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These bankers who are rich compared to the wealth creating populous were so good at their jobs they nearly single-handedly destroyed the country.  They have had to be bailed out by the taxpayers to such a degree that benefit cheats appeared to be like saints.

They extract wealth and create nothing but problems.

They wouldn't leave because they couldn't.  They would be unemployable in a world where real work is valued.

Like a parasite saying it doesn't need its host.  It could find another host I suppose, but the Chinese at least use the political and financial equivalent of worming treatment to deal with corrupt bankers. 

The UK Banking sector is the biggest tape worm going.

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Like a parasite saying it doesn't need its host. It could find another host I suppose, but the Chinese at least use the political and financial equivalent of worming treatment to deal with corrupt bankers.

The UK Banking sector is the biggest tape worm going.

'eckin hell - you're right!

'Worm' etymology

O.E. wurm, variant of wyrm "serpent, dragon,"

(Rev 12:9 And the great dragon was cast out, that old serpent, called the Devil, and Satan, which deceiveth the whole world)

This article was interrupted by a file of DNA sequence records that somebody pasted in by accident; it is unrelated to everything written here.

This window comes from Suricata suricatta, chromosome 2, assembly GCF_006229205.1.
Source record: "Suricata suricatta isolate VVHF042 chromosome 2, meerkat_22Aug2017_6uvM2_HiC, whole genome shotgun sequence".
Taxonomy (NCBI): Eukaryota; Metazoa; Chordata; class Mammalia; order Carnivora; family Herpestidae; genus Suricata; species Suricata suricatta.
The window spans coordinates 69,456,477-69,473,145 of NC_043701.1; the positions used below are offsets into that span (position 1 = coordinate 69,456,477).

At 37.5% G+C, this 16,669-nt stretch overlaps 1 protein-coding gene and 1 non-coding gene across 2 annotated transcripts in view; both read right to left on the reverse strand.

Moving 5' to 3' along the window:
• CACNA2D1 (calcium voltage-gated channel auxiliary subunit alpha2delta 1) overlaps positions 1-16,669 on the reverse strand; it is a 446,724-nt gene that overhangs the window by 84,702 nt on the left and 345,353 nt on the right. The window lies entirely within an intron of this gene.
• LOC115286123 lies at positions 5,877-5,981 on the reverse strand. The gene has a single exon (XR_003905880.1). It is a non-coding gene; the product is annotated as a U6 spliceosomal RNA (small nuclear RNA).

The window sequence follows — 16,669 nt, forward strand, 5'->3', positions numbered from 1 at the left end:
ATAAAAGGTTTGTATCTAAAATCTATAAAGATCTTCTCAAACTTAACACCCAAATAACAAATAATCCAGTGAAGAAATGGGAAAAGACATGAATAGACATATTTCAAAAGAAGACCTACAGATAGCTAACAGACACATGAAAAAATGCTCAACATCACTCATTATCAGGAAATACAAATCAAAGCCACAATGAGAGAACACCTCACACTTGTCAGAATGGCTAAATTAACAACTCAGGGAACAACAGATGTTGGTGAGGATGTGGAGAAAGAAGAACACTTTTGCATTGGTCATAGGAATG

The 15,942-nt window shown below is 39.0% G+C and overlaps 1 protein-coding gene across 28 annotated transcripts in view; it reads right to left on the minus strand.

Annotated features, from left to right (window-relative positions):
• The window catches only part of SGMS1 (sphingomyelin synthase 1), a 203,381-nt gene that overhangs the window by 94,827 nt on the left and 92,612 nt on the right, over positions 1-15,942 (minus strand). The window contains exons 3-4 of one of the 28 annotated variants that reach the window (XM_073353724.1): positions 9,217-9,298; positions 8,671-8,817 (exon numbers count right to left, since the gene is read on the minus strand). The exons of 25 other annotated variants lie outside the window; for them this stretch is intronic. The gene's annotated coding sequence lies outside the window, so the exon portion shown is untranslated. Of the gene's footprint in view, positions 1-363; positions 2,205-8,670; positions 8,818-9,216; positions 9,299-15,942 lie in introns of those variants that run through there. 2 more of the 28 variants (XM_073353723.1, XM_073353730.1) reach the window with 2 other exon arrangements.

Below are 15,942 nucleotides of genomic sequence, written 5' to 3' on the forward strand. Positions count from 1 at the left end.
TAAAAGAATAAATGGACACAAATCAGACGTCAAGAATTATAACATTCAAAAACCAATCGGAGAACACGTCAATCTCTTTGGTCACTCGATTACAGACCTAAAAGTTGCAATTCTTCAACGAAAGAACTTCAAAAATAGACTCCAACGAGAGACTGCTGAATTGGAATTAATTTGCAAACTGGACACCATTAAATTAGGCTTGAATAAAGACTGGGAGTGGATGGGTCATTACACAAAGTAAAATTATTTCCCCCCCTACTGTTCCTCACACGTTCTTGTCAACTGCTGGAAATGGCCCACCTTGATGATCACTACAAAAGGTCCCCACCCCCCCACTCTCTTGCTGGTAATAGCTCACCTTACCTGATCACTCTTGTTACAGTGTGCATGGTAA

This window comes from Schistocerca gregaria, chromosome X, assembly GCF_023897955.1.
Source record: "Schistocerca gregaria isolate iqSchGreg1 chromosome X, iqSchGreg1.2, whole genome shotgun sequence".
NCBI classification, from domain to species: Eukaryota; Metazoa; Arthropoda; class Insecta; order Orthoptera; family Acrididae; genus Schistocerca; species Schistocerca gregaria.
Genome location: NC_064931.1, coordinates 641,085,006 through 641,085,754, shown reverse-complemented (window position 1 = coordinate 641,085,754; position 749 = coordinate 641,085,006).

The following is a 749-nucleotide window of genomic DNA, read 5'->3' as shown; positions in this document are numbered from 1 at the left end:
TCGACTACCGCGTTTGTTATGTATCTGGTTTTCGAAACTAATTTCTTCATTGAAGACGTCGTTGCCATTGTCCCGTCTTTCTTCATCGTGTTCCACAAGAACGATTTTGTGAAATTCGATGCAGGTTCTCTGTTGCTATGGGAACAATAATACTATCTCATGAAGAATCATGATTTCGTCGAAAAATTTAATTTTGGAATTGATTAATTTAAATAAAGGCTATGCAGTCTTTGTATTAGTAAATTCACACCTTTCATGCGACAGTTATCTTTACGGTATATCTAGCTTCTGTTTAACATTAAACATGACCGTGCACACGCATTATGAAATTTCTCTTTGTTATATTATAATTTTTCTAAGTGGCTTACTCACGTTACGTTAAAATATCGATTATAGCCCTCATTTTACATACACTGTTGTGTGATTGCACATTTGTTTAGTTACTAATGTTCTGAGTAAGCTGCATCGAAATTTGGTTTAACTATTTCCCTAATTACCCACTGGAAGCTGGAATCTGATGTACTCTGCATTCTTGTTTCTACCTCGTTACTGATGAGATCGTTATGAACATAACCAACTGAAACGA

During my travels around China every set restaurant menu came with a dish of . . . . . .

. . . . those white squigley (with texture of rubber) things, served on a bed of pak choi with tongue numbing hot chillie/sesame sauce on them.(like squid-but not squid)

The Chinese grub is generally not like what we get in the West!

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http://www.ft.com/cms/s/0/ce60a924-d880-11df-8e05-00144feabdc0.html?ftcamp=rss

A good article by the FT, just a small extract here, but worth reading the whole thing.

Sorry but this is tripe.

Over the past few months it has become increasingly noticeable how many people have moved away.

Apart from the obviously wealthy who were already offshore, the next tier have gone. Now the 3rd tier are leaving and it is they who are noticeable by their absence.

The rest, well hey, they will not earn enough to make it worthwhile leaving and they couldn't afford to relocate with their families, so they are stuck.

Make no mistake, huge numbers have left. Not convinced? go to easy jet, ba, swiss air and see how full their planes are to gva etc

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  • 150 Brexit, House prices and Summer 2020

    1. 1. Including the effects Brexit, where do you think average UK house prices will be relative to now in June 2020?


      • down 5% +
      • down 2.5%
      • Even
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      • up 5%